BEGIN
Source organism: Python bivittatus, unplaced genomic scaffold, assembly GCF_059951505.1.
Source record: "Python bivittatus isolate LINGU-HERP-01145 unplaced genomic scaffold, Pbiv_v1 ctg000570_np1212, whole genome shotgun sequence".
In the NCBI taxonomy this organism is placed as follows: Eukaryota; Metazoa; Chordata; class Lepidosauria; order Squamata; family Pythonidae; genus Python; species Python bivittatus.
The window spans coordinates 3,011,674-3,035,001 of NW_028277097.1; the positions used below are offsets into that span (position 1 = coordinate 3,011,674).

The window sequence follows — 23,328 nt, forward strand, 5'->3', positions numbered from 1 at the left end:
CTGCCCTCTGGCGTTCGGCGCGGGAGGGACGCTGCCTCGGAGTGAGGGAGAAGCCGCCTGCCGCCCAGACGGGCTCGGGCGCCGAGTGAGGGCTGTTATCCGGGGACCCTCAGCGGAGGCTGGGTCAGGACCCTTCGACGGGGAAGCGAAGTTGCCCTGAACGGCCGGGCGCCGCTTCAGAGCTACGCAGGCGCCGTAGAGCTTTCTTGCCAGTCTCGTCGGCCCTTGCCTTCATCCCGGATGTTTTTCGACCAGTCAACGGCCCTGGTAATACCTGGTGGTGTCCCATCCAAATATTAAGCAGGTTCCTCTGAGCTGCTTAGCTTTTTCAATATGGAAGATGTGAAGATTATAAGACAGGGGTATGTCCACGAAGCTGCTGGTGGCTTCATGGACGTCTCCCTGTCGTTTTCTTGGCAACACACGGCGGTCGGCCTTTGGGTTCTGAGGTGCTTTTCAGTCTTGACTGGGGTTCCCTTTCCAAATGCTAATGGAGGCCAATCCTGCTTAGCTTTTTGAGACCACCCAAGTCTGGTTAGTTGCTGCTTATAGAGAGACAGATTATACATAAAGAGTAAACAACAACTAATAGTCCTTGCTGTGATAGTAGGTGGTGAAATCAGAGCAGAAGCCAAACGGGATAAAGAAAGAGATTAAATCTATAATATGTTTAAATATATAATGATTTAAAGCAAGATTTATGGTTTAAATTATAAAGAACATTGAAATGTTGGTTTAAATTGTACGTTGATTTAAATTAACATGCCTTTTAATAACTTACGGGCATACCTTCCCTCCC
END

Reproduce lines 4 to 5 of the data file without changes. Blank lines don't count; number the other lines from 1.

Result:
The window spans coordinates 3,011,674-3,035,001 of NW_028277097.1; the positions used below are offsets into that span (position 1 = coordinate 3,011,674).

The window sequence follows — 23,328 nt, forward strand, 5'->3', positions numbered from 1 at the left end: